From the Quincy (MA) Patriot Ledger
By Chris Triunfo
July 24, 2018
BOSTON – The newest chapter of a 30-year legal battle in Massachusetts started in state Attorney General Maura Healey’s office late last week.
Healey’s office began the process of appealing a judge’s findings that allow the continued use of “aversive” therapies by the Judge Rotenberg Center (JRC), a residential facility in Canton.
In a statement to the News Service, the state Executive Office of Health and Human Services confirmed that it had “asked the attorney general’s office to file an appeal of the probate court’s decision regarding the Judge Rotenberg Center.”
“Aversive” therapies are meant to deter any sort of violent outburst from an intellectually or developmentally disabled student. According to the U.S. Food and Drug Administration, the JRC is currently one of the only schools in the nation that continues to put the therapies into practice. One of them involves triggering electric shocks to the skin.
The JRC is the only school that still applies this particular kind of method.
The practice has been a topic of debate since 1987, when the JRC was given a “consent decree” allowing it to continue the practice of shock therapy. The school has since been condemned and investigated by the U.S. Department of Justice, the United Nations’ special rapporteur on torture, and currently, the FDA.
Months after video of an 18-year-old student receiving dozens of electric skin shocks surfaced in 2013, Governor Deval Patrick tried to put a stop to the practice and asked the court to vacate the decree. In 2015 and 2016, Governor Charlie Baker’s Secretary of Health and Human Services Marylou Sudders reiterated a desire to end the therapy.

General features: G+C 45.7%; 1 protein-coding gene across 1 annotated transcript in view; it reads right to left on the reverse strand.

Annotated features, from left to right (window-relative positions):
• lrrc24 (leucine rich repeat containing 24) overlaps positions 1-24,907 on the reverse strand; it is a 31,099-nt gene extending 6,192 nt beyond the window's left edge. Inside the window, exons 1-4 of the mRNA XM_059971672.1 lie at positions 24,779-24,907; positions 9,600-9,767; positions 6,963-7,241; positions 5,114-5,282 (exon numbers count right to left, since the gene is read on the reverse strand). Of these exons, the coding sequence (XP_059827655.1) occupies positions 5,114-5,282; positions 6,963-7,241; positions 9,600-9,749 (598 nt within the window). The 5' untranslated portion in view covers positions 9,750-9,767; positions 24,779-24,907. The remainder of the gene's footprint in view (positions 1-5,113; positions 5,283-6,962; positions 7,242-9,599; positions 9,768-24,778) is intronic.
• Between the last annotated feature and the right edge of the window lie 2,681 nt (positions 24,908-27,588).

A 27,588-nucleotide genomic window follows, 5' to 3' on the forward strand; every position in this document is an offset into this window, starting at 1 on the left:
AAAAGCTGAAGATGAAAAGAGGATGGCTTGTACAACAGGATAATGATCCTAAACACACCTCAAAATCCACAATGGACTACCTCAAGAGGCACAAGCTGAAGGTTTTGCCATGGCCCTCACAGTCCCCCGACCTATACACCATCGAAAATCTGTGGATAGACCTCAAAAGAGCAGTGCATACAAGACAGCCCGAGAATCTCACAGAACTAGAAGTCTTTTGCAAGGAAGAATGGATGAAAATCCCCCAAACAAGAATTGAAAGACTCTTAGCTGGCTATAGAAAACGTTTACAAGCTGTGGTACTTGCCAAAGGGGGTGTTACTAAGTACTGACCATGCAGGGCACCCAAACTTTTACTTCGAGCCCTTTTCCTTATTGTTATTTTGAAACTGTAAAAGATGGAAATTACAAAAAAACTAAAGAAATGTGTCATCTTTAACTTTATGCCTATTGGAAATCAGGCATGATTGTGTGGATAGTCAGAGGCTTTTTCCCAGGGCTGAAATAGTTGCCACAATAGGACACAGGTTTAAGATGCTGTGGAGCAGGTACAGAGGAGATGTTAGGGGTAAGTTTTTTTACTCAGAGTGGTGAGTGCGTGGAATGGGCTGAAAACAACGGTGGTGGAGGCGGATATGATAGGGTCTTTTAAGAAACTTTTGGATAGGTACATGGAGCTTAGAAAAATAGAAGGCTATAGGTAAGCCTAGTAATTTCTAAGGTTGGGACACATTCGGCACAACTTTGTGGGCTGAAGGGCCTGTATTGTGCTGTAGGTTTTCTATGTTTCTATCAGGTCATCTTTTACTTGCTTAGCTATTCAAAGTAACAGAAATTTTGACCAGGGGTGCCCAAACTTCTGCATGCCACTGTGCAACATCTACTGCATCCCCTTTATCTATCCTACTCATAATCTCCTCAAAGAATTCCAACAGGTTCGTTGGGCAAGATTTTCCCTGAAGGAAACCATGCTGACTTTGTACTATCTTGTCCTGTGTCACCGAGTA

In June, Judge Katherine Field of the Bristol County Probate and Family Court ruled in the center’s favor. The deliberation took years, following a 44-day evidentiary hearing that ended in October of 2016.
”(The state) failed to demonstrate that there is now a professional consensus that the Level III aversive treatment used at JRC does not conform to the accepted standard of care for treating individuals with intellectual and developmental disabilities,” Field wrote in her June 20 ruling.
Now, through the attorney general’s office, Sudders has decided to appeal the decision. Healey’s office declined to comment on what arguments they will advance in their brief. Given the case’s long history, the appeal is likely to take shape after an extended period of time.
In 2011, lawmakers on Beacon Hill considered a proposal banning the use of skin shock therapy. Rep. Jeffrey Sanchez, currently the chairman of House Ways and Means, defended the use of the therapies, speaking at a committee hearing about his nephew Brandon, who has a mental disability and lives at the JRC.
Sanchez said that at 12 years old, Brandon was moved to the Judge Rotenberg Center, where he was one of the first children to receive aversive therapy. According to Sanchez, the electric shocks have kept his nephew alive.
“When he starts to ruminate, meaning when you vomit into your mouth and then you chew and then you swallow and chew and vomit again, the application is given and it stops him from doing it, it’s as simple as that,” Sanchez said in 2011.
The JRC has consistently defended the shocks as part of a rewards system, getting students who are difficult to work with to stop harming themselves or others. Parents who have children at the school also hail the therapies.
In a statement this week, the JRC said, “We are confident that the Court made the correct decision based on the expert and family testimony and other evidence presented to it and we are certain the Court’s decision will be affirmed.”
The Massachusetts decision may not matter if the FDA acts on its 2016 proposal to ban the therapy at JRC. The FDA said it’s still reviewing comments on the proposed ban.